A 21-year-old Stanford University graduate has raised $25 million for Clinkle, a mobile payment app that isn’t even completed yet.
Lucas Duplan has spent two years working on Clinkle, receiving funds for the app from a number of Silicon Valley investors including former Facebook COO Owen Van Natta, Intel, Intuit, Salesforce CEO Marc Benioff, and several others. His 50-person team raised the $25 million — the largest seed round in Silicon Valley history, according to Business Insider — on a working prototype and a beta test at Stanford.
Duplan has also secured a number of patents for his Clinkle technology. But he isn’t saying what exactly makes his app different from the dozens of others, such as Square Wallet and LevelUp, that allow people to make payments using their cellphones.
“Our goal is to completely modernize how payments work. What we’re trying to do is basically take your phone and have it for the first time be able to rival cash and credit cards,” Duplan said. “We’ve developed a way for consumers to download an app, no hardware needed, and achieve scale from a software point of view.”
What makes Duplan’s feat even more impressive, besides the fact that he and his team raised $25 million for an unfinished app, is the fact that this is his first business venture. Many other app developers have at least some name recognition before they raise they kind of money Duplan has received for Clinkle.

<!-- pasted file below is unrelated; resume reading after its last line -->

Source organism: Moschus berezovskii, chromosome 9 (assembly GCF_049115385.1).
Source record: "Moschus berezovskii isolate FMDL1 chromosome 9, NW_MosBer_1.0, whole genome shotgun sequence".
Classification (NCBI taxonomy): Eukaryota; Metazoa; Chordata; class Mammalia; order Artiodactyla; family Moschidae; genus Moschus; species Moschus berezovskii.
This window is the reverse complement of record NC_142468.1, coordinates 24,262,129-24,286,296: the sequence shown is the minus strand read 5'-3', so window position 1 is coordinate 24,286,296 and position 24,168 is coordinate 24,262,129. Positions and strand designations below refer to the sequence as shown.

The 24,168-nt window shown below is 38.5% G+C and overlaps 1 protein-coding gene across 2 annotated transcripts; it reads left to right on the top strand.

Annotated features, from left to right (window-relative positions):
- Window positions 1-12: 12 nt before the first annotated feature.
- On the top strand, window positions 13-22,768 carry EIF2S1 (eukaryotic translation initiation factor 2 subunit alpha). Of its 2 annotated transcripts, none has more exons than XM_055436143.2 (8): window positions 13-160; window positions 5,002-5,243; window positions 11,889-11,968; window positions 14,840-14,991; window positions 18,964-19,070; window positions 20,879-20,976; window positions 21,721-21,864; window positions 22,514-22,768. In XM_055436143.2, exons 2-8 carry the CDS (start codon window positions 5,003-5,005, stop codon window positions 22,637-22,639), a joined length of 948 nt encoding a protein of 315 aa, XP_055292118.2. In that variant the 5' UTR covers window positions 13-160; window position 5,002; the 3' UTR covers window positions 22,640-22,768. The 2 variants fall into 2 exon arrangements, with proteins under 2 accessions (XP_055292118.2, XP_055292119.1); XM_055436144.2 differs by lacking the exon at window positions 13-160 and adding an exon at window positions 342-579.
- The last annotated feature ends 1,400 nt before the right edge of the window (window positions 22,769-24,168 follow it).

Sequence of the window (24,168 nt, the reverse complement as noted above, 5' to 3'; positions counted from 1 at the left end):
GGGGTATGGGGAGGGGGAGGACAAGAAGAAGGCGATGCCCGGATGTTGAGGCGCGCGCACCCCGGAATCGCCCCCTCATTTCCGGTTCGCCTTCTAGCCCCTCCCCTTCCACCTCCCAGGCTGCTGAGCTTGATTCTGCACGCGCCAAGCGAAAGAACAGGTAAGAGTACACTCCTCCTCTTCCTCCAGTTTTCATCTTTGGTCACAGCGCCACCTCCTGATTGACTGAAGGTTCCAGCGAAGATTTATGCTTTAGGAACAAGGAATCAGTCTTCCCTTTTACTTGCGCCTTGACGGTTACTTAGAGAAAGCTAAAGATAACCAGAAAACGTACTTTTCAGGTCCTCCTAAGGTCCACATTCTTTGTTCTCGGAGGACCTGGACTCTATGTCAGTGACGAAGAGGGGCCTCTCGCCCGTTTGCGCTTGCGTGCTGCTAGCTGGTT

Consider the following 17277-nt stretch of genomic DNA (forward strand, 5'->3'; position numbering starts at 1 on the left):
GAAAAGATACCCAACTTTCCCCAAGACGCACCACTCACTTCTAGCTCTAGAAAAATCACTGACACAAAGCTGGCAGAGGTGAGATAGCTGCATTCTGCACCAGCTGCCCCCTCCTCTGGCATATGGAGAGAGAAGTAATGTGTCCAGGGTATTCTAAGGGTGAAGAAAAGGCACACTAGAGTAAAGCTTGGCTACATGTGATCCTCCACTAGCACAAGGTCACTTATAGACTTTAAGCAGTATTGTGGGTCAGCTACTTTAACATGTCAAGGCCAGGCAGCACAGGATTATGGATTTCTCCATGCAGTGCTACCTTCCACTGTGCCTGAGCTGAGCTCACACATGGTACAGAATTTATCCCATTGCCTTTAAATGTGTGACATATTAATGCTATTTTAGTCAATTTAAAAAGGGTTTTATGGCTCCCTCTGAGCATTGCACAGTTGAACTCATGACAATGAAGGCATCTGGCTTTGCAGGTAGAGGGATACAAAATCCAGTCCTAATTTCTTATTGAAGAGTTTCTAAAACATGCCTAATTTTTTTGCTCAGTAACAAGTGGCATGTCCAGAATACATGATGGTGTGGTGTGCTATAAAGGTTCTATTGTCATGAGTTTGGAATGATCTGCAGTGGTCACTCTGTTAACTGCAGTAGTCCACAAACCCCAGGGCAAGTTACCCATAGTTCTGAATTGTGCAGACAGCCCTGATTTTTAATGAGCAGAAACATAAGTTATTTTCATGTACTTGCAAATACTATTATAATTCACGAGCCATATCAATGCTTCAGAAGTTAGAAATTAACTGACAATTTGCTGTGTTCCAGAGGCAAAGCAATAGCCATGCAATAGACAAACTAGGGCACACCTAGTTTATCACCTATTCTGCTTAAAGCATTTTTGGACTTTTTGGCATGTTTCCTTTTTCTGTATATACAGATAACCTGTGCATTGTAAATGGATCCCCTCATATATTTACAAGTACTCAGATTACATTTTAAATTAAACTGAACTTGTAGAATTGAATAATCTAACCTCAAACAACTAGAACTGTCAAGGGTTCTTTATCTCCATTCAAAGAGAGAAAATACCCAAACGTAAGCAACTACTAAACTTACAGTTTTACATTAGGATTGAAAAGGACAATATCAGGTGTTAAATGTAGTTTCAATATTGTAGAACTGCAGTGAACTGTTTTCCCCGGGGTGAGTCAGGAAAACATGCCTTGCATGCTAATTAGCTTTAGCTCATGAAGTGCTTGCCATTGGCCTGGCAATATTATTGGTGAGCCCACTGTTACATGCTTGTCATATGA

But what seems to work for Clinkle is its simplicity, according to Margit Wennmachers, a partner at A16Z (Andreessen Horowitz), a tech venture capital firm. A16Z was impressed that, instead of going after merchants, Duplan is instead launching Clinkle on college campuses and targeting students as early adopters. It’s the same approach that took Facebook from a limited social network for Harvard students to a $5.1 billion company with over one billion users.
Duplan has set a lofty goal for Clinkle, one that early users and investors believe the app will achieve.
“This is not a small social app,” Duplan said. “What we’re trying to do here is fundamentally change how people trade. Every human being, every day, has to do this.”